Breast cancer cells invade by a physical mechanism
Findings from using a 3D hydrogel to study how cancer cells physically tear the basement membrane offers promise for targeted treatment.
Most breast cancers begin in the lining of a breast milk duct and are very treatable if they remain there. However, once these cancers break through the basement membrane, a thin matrix around the duct, treatment becomes much more difficult.
New research by scientists at Stanford University has identified a novel physical mechanism used by breast cancer cells to become invasive. In addition to degradation of the basement membrane by established chemical methods, cancer cells also work together to physically deform and tear through the basement membrane barrier.
Dr Ovijit Chaudhuri, Associate Professor of Mechanical Engineering and Bioengineering, said: “When this invasion process has been studied, the focus has typically been on single cells.” He continued: “But what we know is that the invasion is actually collective in nature, involving groups of cells working together to penetrate through the basement membrane. Our work has elucidated how cells act together to break through the basement membrane, advancing our fundamental understanding of this critical transition in cancer progression.”
Previous research has demonstrated that individual cancer cells produce proteases, enzymes that degrade some of the basement membrane, and treatments inhibiting proteases have not been able to prevent cancer cells from doing this. Chaudhuri and his team believed there were other mechanisms at work, so they made a new model to study breast cancer and the basement membrane in three dimensions (3D).
“The current paradigm is that cells use chemicals to degrade through the basement membrane, but we show that this physical aspect is just as important.”
Dr Julie Chang, the paper’s lead author and former doctoral student in Chaudhuri’s lab, explained: “The current paradigm is that cells use chemicals to degrade through the basement membrane, but we show that this physical aspect is just as important.”
A 3D hydrogel mimicking the properties of breast tissue was designed with cultured cellular structures, named acini, that display features of a breast duct and are surrounded by their own basement membrane. The basement membrane was tagged with fluorescent markers so the team could observe and measure any deformation when cancerous cells interacted with it.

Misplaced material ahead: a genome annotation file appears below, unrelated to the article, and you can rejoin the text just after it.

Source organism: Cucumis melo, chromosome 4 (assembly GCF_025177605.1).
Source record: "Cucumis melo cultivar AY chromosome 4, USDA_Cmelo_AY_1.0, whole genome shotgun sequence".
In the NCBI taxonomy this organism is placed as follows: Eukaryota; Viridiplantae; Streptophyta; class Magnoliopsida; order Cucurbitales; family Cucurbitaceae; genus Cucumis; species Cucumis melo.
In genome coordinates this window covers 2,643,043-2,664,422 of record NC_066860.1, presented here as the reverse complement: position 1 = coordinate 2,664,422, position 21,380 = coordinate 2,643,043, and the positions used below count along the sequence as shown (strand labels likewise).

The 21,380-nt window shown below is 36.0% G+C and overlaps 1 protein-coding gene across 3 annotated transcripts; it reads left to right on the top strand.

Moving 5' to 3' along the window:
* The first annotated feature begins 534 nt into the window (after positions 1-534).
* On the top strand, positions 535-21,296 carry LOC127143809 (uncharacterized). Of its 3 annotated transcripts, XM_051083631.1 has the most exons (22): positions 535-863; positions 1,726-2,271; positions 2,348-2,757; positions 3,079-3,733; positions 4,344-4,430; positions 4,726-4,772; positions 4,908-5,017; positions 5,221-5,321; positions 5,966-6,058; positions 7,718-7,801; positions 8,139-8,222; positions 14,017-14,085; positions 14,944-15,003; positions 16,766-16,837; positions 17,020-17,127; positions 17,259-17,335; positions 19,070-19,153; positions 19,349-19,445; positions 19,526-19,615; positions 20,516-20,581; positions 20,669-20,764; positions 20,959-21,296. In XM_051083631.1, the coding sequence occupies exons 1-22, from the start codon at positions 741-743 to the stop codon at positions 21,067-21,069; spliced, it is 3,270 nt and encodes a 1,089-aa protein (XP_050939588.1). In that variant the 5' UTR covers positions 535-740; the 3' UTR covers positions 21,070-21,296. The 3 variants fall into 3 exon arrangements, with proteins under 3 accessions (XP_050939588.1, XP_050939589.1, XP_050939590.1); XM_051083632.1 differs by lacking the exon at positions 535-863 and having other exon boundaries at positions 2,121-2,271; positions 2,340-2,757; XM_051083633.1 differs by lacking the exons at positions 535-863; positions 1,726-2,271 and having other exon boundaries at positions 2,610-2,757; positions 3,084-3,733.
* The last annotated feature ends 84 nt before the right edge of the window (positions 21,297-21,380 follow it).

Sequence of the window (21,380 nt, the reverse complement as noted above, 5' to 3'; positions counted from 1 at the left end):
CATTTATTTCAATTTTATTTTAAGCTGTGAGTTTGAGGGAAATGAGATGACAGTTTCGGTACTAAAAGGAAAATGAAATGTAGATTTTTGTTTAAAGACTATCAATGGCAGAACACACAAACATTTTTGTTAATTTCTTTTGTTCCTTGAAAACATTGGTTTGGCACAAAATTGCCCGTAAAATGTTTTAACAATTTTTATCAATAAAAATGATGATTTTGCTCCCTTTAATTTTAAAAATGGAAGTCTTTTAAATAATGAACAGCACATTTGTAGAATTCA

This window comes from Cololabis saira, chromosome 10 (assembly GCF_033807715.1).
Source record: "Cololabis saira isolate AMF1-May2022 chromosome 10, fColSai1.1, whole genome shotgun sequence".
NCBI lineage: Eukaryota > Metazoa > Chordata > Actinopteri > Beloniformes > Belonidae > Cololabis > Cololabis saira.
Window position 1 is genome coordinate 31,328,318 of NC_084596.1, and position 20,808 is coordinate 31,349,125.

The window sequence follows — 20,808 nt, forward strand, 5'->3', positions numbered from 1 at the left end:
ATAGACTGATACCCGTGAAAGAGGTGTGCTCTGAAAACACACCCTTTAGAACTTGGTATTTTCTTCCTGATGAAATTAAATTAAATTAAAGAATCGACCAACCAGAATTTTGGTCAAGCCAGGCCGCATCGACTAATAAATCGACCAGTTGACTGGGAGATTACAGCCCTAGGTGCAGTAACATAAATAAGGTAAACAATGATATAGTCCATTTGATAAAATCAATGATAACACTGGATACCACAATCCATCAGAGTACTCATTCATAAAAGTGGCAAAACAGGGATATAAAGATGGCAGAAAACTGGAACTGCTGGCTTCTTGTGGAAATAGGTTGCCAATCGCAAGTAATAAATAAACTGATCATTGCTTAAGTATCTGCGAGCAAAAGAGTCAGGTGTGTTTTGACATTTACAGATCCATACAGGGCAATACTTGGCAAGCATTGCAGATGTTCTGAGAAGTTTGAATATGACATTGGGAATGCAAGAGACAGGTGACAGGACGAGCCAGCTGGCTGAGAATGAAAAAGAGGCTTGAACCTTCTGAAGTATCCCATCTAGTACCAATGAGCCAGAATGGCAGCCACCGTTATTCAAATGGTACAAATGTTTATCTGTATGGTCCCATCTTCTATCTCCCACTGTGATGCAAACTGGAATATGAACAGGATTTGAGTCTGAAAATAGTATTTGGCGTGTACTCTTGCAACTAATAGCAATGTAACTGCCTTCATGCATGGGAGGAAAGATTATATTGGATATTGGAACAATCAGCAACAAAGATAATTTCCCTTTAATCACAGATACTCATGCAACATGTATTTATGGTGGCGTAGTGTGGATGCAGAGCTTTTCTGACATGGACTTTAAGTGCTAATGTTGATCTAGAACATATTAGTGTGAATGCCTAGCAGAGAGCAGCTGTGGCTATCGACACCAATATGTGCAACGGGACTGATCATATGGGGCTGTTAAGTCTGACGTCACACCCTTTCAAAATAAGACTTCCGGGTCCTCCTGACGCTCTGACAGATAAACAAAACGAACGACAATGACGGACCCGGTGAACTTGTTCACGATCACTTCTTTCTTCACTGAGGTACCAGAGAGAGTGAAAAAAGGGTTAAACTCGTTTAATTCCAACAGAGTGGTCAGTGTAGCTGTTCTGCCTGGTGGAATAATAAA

Cancer cells within the acini swelled together which stretched the basement membrane. This stretching process thinned and weakened the basement membrane, enabling cancer cells near it to apply additional forces to open holes and escape through.
Postdoctoral researcher in Chaudhuri’s lab and co-lead author Dr Aashrith Saraswathibhatla, said “The cells are expanding and increasing their volume in unison, and then locally pulling to tear up the basement membrane.” He continued: “This collective volume expansion hasn’t been predicted before – no one was thinking about it.”
“This collective volume expansion hasn’t been predicted before – no one was thinking about it.”
The team determined that their findings were consistent with what has been observed in invasive breast cancer patients. Their colleagues at the University of Pennsylvania validated their results with computational modelling, confirming the physical forces involved could theoretically enable cells to escape the basement membrane.
Understanding the mechanical forces that cancer cells apply may result in new therapeutic strategies to block invasion and may help scientists decide which pre-invasive breast cancer patients have the highest likelihood of their cancer breaking out and spreading.
The researchers will investigate how cancerous cells physically interact with the surrounding breast tissue once they have escaped through the basement membrane. Further study of the basement membrane itself is also required, looking at both the mechanical and structural features, as some tumours become invasive whilst others do not.
“This global volume expansion mechanism represents a new insight into how the breast tumours become invasive, borne out of the development of a 3D culture model that allowed us to visualise the invasion process,” Chaudhuri said. “It highlights the emergent behaviours arising in groups of cells acting together that enable cancer invasion.”
This study was published in Nature Materials.